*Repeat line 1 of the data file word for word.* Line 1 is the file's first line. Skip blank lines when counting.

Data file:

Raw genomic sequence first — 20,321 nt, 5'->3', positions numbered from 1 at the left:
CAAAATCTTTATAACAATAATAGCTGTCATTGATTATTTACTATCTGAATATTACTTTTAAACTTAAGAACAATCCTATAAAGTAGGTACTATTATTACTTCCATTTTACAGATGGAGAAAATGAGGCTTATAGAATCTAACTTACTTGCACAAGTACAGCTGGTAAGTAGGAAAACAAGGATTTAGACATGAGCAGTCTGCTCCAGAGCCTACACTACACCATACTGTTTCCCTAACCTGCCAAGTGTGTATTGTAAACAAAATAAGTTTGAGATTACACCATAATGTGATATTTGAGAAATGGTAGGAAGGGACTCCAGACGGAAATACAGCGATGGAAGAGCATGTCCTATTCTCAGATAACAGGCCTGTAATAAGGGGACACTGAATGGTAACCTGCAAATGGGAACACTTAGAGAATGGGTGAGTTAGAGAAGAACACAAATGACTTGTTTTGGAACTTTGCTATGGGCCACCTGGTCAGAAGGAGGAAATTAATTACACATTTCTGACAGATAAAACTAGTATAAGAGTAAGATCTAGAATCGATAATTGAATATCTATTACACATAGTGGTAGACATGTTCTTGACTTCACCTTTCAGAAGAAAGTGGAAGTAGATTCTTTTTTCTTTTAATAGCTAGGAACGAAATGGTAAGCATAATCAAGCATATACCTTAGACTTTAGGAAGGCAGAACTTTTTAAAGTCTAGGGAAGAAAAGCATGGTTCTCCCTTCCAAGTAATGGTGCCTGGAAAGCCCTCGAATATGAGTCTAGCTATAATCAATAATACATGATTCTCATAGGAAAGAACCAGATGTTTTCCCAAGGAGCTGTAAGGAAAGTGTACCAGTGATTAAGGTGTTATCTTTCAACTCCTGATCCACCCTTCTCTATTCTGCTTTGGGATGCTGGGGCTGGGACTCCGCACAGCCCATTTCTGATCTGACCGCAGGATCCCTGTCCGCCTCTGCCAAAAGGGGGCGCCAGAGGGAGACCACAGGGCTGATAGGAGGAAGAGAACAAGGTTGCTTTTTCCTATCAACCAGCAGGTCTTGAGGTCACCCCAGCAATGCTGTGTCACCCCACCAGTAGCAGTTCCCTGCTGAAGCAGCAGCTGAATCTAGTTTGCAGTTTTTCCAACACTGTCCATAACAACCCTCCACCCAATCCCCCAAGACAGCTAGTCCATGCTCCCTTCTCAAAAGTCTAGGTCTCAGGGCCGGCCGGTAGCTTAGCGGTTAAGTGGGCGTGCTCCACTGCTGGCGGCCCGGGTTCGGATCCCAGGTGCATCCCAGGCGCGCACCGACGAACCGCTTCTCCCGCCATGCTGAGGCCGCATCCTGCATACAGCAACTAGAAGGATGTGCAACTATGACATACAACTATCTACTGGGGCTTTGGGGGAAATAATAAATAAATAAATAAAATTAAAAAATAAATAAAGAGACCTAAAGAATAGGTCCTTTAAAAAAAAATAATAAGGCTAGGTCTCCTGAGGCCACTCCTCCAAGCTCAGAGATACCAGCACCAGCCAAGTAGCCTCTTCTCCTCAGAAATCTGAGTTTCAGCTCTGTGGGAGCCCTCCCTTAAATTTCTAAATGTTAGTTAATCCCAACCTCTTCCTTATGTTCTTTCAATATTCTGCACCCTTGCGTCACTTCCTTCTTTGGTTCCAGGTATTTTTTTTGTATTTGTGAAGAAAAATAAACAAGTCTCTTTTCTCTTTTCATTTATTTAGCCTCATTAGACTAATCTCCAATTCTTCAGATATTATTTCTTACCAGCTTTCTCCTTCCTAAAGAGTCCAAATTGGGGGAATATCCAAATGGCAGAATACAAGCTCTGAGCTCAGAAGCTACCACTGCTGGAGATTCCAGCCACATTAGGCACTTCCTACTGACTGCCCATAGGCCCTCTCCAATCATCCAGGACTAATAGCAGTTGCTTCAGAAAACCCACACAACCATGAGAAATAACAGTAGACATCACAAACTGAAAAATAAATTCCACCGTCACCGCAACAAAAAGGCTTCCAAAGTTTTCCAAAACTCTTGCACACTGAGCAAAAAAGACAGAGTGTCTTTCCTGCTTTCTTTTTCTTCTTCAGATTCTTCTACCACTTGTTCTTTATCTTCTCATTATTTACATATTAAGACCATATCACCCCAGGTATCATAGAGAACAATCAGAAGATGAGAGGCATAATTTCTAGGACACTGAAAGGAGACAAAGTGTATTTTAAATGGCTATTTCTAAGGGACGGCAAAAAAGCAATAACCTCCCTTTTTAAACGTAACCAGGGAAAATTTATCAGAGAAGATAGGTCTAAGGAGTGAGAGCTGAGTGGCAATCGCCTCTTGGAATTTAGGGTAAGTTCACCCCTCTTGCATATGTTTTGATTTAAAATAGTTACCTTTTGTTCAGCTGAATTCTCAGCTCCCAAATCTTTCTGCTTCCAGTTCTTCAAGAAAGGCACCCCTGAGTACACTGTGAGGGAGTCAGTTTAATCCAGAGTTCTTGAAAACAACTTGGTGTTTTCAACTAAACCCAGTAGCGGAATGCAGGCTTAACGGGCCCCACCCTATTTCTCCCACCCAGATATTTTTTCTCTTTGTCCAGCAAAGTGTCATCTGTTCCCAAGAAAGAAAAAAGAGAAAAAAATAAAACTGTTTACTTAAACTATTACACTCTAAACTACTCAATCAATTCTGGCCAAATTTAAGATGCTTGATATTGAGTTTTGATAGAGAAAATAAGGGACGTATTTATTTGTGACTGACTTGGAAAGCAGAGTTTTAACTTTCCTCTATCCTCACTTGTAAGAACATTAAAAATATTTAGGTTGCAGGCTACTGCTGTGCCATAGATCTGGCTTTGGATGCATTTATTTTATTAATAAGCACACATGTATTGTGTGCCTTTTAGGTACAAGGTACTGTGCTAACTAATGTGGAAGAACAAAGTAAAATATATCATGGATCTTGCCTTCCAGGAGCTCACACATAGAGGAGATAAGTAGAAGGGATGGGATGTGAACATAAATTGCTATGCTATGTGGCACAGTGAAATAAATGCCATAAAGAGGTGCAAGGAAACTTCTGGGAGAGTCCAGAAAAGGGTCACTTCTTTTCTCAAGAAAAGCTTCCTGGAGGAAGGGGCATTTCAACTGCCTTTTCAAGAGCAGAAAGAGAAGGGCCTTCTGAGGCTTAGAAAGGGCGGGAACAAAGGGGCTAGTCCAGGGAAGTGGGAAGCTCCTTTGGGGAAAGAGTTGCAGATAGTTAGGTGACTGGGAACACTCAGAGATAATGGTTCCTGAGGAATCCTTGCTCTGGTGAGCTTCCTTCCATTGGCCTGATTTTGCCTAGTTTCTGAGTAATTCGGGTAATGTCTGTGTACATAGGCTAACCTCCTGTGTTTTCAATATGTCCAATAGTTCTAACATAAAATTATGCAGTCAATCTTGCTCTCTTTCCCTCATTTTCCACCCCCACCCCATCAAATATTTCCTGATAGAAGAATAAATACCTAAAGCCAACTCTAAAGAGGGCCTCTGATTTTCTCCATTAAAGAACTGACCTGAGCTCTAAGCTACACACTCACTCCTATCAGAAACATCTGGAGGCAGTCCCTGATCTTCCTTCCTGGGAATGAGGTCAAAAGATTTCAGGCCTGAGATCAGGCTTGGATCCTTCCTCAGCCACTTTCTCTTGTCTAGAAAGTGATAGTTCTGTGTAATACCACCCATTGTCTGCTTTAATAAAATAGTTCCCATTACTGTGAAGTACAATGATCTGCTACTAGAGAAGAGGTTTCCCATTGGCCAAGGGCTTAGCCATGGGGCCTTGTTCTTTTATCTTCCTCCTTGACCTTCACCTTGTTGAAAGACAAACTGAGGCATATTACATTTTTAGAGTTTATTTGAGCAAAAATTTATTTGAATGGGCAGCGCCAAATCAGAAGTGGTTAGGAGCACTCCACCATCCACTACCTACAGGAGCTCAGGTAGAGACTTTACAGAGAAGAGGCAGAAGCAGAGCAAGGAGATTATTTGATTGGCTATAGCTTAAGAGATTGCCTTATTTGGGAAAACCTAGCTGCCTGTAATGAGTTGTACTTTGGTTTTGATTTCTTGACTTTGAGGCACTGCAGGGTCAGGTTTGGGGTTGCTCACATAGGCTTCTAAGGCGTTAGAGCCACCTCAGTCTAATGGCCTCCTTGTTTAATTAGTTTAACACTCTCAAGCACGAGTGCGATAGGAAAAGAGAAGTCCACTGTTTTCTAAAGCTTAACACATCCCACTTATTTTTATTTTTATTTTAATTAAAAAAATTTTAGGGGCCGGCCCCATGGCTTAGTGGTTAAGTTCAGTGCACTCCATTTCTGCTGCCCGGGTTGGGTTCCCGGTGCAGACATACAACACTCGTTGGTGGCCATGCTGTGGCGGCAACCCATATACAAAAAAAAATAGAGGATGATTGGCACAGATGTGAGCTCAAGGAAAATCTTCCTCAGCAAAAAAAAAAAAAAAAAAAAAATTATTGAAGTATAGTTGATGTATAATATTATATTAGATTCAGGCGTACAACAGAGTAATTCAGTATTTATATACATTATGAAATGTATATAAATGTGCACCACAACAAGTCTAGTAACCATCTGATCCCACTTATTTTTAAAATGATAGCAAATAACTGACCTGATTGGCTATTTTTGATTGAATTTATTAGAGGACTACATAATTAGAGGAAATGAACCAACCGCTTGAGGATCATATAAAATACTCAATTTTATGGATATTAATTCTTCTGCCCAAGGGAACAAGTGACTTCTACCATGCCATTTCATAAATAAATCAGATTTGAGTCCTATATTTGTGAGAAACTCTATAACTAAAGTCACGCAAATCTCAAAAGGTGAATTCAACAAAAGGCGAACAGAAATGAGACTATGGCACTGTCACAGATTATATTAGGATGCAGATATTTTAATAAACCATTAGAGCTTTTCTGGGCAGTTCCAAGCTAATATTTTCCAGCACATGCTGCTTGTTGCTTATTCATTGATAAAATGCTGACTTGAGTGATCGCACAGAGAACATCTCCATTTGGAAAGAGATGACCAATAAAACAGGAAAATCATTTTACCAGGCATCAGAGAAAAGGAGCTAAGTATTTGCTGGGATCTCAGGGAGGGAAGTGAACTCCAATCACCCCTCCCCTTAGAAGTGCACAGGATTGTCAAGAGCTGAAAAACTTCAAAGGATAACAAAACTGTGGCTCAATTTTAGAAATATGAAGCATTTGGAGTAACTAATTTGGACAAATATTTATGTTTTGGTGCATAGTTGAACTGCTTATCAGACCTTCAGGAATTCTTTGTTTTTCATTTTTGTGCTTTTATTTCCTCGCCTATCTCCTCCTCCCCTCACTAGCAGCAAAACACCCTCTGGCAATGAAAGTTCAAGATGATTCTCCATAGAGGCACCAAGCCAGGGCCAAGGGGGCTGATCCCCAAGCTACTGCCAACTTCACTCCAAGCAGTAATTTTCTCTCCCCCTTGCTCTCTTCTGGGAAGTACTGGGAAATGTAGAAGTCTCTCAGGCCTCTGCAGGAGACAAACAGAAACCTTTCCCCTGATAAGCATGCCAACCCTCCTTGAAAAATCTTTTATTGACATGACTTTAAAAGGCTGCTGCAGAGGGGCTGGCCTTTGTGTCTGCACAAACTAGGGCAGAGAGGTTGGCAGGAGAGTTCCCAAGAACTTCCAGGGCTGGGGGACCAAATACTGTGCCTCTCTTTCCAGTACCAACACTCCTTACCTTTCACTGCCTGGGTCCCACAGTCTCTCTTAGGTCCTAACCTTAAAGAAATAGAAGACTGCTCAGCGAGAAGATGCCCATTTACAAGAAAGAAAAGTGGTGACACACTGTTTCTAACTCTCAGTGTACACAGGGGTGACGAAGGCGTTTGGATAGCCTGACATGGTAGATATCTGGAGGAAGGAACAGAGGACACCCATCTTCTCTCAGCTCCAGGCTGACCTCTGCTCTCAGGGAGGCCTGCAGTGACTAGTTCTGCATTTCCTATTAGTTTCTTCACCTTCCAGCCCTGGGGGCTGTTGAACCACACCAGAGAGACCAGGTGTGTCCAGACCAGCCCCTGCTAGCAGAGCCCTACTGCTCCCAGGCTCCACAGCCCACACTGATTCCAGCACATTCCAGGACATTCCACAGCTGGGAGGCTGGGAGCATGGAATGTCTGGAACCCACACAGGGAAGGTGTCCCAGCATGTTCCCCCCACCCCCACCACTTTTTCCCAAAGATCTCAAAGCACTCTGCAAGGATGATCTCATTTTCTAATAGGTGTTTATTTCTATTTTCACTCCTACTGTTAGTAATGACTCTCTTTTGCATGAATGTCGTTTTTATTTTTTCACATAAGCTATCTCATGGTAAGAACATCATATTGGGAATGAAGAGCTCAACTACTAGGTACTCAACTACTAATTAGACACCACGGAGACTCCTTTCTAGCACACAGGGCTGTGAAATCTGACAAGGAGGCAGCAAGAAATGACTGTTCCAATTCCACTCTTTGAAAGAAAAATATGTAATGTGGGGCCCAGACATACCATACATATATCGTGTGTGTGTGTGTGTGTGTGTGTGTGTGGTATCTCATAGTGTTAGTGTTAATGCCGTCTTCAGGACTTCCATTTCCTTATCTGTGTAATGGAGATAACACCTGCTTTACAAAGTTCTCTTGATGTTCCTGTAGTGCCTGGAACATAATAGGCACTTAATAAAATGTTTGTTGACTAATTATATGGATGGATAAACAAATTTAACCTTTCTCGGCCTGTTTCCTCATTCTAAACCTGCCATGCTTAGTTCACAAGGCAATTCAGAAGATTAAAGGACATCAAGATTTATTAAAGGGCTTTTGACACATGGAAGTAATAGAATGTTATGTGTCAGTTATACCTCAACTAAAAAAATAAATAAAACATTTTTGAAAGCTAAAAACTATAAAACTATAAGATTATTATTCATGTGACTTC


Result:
Raw genomic sequence first — 20,321 nt, 5'->3', positions numbered from 1 at the left: